The following has been excerpted from Educated Tastes: Food, Drink, and Connoisseur Culture (Nebraska, 2011), a collection of essays edited by Jeremy Strong. This particular essay has been excerpted in honor of the picky eater at your Thanksgiving table.
From “Feeding Finn” by Lisa Harper
After a few months of raising a girl and a boy, it was clear to me that my son differed from my daughter in more than his genitalia. One child differed, fundamentally and biologically from another, in personality, behavior, and preferences in play. My son was more addicted to the human touch, and although I had been warned of this fact—boys are more cuddly, more attached, more sensitive than girls—by the mothers of boys, I’m still not able to say the difference is gender inflected as much as it is my son’s particular disposition and personality. Similarly, until Finn became a picky eater, I refused to believe that what kids were willing to eat was influenced by anything other than their earliest food culture. Hadn’t Misty’s half-Salvadoran children grown up on spicy salsa? Didn’t Yoriko have a child who downed raw fish and rice and shunned most sugar? Didn’t Michelle and Brandon, my most beloved farmers, have a child who ate any raw vegetable they put in front of him? And hadn’t my own culinary adventure with my daughter produced a girl willing to try almost anything?
The answer was yes. And no. Because the truth is closer to what very many parents have long suspected: Being a neophobe is not simply a matter o nurture. It might be in your nature.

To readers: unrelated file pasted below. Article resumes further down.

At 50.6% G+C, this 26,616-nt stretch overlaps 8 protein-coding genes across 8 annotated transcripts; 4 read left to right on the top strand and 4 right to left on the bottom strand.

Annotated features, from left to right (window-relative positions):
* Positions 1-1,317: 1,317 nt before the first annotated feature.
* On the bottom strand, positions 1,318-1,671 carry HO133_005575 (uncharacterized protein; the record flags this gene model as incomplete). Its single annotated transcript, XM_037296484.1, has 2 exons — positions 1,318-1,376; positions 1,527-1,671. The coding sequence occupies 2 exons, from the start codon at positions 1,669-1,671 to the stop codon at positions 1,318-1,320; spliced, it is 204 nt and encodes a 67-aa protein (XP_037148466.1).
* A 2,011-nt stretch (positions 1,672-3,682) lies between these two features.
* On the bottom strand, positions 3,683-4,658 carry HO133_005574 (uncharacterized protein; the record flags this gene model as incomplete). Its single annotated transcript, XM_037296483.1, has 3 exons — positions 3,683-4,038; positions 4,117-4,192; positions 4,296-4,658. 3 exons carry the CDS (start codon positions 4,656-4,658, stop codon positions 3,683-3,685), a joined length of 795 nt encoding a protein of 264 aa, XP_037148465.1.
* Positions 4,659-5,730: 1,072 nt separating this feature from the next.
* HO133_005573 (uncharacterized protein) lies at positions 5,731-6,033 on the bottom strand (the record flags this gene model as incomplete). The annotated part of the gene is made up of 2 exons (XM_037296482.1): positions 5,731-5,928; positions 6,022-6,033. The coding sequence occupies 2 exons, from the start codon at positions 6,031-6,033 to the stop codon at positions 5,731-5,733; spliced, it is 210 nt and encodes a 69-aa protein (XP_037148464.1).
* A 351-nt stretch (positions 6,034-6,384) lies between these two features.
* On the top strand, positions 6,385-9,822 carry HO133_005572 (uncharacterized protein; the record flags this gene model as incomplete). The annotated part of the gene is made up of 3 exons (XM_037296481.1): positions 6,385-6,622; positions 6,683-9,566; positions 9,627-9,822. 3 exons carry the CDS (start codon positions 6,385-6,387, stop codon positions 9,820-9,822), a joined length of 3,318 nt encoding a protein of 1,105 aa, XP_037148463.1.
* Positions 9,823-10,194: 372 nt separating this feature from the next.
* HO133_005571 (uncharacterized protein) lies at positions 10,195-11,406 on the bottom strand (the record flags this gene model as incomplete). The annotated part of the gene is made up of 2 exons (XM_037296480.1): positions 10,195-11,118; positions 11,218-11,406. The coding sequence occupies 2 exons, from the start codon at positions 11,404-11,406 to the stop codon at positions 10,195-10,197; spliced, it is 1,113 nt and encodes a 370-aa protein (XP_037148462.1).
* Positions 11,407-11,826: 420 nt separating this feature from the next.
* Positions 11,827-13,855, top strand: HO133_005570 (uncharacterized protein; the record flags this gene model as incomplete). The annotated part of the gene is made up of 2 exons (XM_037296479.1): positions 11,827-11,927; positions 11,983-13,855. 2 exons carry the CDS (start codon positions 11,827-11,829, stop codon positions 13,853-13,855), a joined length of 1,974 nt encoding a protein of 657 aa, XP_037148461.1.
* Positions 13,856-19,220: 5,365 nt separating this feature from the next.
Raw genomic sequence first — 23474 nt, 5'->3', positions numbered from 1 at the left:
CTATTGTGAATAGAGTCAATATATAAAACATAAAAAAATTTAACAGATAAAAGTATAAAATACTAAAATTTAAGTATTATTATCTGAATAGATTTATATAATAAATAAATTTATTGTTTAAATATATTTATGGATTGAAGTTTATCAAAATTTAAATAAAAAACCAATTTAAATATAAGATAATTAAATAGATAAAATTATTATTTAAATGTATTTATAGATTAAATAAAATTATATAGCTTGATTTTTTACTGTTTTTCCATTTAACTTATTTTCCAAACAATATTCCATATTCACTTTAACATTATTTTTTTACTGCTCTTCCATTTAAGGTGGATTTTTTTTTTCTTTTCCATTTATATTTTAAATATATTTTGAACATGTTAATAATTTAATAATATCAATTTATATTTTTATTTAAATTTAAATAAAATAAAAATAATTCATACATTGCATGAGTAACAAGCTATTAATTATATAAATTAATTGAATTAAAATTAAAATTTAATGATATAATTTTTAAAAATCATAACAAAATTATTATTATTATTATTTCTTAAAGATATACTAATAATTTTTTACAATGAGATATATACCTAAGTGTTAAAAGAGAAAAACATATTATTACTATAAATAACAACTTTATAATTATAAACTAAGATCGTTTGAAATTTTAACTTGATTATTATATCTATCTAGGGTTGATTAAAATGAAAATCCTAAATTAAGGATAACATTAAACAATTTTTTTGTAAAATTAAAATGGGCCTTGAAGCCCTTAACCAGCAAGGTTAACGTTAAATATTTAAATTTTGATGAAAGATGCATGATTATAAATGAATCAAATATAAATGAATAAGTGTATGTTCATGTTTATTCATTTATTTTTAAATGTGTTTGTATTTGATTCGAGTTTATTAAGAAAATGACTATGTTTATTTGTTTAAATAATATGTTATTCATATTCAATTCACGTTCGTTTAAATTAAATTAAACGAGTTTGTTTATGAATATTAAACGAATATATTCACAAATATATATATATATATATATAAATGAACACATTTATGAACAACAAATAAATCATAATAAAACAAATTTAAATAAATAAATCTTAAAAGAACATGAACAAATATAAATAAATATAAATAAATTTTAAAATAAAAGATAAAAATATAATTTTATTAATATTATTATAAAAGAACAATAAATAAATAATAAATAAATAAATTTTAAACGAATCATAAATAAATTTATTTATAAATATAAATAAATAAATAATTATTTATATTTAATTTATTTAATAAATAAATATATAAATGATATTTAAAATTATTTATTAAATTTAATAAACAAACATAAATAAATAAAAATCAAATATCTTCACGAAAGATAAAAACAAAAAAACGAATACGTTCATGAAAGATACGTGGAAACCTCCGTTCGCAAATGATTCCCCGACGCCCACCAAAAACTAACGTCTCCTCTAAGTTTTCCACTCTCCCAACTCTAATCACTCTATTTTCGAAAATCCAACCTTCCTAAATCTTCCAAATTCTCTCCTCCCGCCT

The most recent research into the science of taste has found that not only do we all taste differently (witness the phenomenon of “supertasters,” uncovered in the 1990s, especially by researcher Linda Bartoshuk), but how and what we taste may be genetically coded.10 The Human Genome Project has facilitated the identification of taste receptors, which are located all over the inside of the mouth, not simply on the tongue. And scientists have found further that there are many more than four basic tastes (sour, sweet, salty, bitter), more than four codes that are being sent to the brain. To complicate further the new physiology of taste, how these receptors receive and send information to the brain differs from person to person, within families, and even, it seems, across cultures.11 While it is true that most of these flavor chemists work for large multimillion-dollar corporations, whose job it is to advise the food industry about additives that will make your packaged, processed food taste better—by lowering sugar and sodium content without creating an aftertaste, by enhancing existing sweet flavors, by blocking bitter tastes in, say, cough medicine—the fundamental truth of their wok is important for understanding how our kids eat.